Above points when written mathematically, a special equation called as steady state energy equation (SFEE) can be introduced.

SFEE can be written as-

$Q-W=(h_{2}-h_{1})+\frac{(V_{2}^{2}-V_{1}^{2})}{2000}+\frac{g(Z_{2}-Z_{1})}{1000}$

## What is a nozzle?

Nozzles increase the kinetic energy of fluid at expanse of pressure energy. Nozzles have their applications in both subsonic and supersonic flows.

Nozzles are used in hose pipes to increase the velocity of flow of water, they are also used in rocket engines to produce high amount thrust, used in Pelton turbine to increase the flow velocity of water that strikes the runner.

Image credits: RaketendüseCC BY-SA 3.0

## Types of nozzles

Nozzle follows continuity equation. Nozzles are classified on the basis of required velocity of the fluid and mach number of the working fluid.

According to mach number and desired velocity, nozzles can be classified as-

• Convergent nozzle- It has larger area at the entry and smaller area at the exit. The fluid particles rush through the exit with a higher velocity to maintain flow continuity.
• Divergent nozzle- It has smaller area at the entry and larger area at the exit. The fluid particles exit at a lower velocity.
• Convergent- divergent nozzle- This type of nozzle is mixture of both convergent and divergent nozzles. These nozzles are used for supersonic flow in compressible fluids. The mach number is always greater than 1 while using this nozzle.

## SFEE for nozzle

There are some assumptions that are followed while writing SFEE for a nozzle. These assumptions depend on the application of the device, these assumptions may not be same while writing SFEE for a turbine.

Assumptions for writing SFEE for a nozzle are-

• Nozzle walls are adiabatic.
• There is no work interaction.
• Negligible potential energy difference.
• Inlet kinetic energy is negligible compared to outlet kinetic energy.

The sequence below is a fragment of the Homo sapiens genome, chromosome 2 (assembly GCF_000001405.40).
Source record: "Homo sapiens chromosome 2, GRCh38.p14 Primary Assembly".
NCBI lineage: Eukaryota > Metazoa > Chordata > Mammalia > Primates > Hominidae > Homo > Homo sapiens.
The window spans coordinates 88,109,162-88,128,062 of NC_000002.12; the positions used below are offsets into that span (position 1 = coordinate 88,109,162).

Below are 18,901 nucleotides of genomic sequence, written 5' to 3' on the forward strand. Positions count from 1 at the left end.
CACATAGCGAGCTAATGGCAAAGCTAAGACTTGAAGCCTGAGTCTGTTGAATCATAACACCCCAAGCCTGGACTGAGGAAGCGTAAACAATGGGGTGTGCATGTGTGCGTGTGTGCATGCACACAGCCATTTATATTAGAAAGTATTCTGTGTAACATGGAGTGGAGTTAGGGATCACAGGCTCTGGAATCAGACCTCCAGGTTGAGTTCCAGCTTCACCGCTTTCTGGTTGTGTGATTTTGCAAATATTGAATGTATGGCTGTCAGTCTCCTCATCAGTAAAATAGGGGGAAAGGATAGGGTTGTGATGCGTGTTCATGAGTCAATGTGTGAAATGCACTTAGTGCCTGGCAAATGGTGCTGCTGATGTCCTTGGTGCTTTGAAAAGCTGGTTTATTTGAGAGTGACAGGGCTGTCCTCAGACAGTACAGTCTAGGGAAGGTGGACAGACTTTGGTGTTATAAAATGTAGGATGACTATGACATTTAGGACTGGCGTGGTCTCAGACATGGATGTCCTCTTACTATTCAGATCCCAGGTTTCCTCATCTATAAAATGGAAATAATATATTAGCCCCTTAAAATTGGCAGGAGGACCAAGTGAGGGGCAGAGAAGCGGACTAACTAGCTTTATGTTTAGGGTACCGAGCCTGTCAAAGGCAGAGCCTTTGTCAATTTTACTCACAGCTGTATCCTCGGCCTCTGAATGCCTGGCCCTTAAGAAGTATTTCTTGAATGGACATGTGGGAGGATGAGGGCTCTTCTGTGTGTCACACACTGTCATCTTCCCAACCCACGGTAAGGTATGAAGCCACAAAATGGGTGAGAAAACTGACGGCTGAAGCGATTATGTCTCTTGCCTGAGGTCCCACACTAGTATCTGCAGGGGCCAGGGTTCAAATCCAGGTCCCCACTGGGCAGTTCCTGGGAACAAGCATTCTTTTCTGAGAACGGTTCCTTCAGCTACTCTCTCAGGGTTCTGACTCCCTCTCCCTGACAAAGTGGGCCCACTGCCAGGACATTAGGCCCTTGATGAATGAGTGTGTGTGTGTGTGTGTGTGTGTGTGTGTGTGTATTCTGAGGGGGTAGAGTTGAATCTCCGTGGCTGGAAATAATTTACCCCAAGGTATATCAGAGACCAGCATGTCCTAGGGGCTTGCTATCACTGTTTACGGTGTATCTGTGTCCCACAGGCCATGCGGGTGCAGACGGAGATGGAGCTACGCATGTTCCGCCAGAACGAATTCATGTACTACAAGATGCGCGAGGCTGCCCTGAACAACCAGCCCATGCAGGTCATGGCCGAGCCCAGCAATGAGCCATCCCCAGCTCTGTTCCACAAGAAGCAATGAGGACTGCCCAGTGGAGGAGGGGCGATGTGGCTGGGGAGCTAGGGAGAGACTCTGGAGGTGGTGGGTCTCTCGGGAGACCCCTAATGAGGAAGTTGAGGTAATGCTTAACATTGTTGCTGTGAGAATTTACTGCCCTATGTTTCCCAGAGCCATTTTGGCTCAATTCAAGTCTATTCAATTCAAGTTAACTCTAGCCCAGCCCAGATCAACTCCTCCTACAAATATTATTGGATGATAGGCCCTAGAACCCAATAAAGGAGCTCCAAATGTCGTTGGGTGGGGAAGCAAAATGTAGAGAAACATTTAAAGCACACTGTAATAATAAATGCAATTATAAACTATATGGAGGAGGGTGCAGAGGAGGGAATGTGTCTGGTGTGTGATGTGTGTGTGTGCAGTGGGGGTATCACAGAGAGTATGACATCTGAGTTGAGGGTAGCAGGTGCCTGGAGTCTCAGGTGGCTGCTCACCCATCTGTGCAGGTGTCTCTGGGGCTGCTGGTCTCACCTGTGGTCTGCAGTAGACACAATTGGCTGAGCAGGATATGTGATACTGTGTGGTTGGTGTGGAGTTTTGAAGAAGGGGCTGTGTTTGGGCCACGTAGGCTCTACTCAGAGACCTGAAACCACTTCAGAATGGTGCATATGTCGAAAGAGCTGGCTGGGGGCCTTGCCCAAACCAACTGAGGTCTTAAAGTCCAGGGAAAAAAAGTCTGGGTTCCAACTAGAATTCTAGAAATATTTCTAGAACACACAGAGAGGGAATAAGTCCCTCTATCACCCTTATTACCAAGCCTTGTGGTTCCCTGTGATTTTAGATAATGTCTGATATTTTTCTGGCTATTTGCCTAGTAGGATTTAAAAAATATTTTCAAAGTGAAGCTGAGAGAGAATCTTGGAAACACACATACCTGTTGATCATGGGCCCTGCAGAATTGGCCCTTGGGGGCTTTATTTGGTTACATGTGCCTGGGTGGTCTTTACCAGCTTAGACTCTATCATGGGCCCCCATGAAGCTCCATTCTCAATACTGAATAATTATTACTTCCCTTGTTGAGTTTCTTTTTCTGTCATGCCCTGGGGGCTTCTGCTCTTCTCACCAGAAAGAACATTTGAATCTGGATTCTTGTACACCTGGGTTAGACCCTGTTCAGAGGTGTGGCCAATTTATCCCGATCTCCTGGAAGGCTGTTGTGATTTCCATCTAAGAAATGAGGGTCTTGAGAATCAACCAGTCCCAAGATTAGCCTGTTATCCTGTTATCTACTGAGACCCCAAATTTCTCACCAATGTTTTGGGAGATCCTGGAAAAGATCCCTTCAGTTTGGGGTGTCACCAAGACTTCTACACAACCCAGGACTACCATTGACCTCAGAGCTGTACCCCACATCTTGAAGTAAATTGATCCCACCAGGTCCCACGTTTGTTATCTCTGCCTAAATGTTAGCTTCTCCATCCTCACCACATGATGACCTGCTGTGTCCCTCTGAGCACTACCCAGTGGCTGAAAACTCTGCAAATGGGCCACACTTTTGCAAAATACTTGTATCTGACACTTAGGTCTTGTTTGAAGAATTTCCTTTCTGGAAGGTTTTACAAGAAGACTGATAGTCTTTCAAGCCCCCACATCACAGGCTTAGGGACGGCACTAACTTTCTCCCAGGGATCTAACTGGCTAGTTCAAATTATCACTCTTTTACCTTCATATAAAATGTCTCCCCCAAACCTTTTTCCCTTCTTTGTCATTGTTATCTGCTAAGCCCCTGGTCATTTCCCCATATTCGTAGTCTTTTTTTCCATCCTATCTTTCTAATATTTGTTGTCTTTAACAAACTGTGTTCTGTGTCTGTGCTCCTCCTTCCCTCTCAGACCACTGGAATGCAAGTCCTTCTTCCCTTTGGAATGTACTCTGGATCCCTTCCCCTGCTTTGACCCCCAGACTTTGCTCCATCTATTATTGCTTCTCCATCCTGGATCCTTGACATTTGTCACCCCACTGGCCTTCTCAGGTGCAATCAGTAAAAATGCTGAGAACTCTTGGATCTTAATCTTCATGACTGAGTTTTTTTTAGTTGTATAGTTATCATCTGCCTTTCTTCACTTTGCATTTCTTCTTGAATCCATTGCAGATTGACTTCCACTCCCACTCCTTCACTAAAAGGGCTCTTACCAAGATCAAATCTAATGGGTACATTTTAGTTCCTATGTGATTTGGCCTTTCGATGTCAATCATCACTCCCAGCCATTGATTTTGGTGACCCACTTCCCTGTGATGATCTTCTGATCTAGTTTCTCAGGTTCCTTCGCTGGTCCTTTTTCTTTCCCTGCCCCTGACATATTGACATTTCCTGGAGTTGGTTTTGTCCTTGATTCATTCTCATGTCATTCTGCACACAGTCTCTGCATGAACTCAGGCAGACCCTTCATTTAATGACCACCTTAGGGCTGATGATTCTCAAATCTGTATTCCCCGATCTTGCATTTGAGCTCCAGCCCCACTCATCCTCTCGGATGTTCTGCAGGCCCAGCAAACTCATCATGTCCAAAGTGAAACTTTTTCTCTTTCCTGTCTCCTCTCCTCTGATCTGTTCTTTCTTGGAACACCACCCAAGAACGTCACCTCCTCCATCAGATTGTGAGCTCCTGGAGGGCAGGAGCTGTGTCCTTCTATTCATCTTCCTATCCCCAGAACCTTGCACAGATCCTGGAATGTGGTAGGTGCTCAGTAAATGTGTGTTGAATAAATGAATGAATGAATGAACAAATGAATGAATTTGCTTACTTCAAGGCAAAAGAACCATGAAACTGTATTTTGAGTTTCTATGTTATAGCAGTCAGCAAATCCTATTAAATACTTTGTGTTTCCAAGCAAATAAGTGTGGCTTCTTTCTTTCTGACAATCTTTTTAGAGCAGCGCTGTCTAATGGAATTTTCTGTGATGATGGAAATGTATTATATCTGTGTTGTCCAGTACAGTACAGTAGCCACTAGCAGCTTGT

Following above assumptions, SFEE for a nozzle can be written as-

$h_{1}=h_{2}+\frac{mV_{2}^{2}}{2}$

## Parts of convergent divergent nozzle

Convergent divergent nozzle is used when the mach number of fluid flow is greater than 1. The C/D nozzle has three main regions. Every region has its own flow characteristics.

The three main regions of C/D nozzle are-

• Inlet- The fluid enters at a lower velocity through inlet.
• Throat- The fluid velocity equals to the local speed of sound I.e. mach number is equal to 1. The pressure at this region is called as critical pressure and velocity is called as critical velocity.
• Exit- The fluid exits through this region.

## Isentropic efficiency of nozzle

Nozzles increase the kinetic energy of fluid at expanse of pressure energy. Nozzles are used in subsonic, sonic as well as supersonic flows.

The ratio of actual exit kinetic energy to isentropic exit kinetic energy is called as isentropic efficiency of nozzle.

Isentropic efficiency of nozzle can be written as-

$\eta&space;_{Niso}=&space;\frac{V_{2}^{2}}{V_{2iso}^{2}}$

Abhishek

Hi ....I am Abhishek Khambhata, have pursued B. Tech in Mechanical Engineering. Throughout four years of my engineering, I have designed and flown unmanned aerial vehicles. My forte is fluid mechanics and thermal engineering. My fourth-year project was based on the performance enhancement of unmanned aerial vehicles using solar technology. I would like to connect with like-minded people.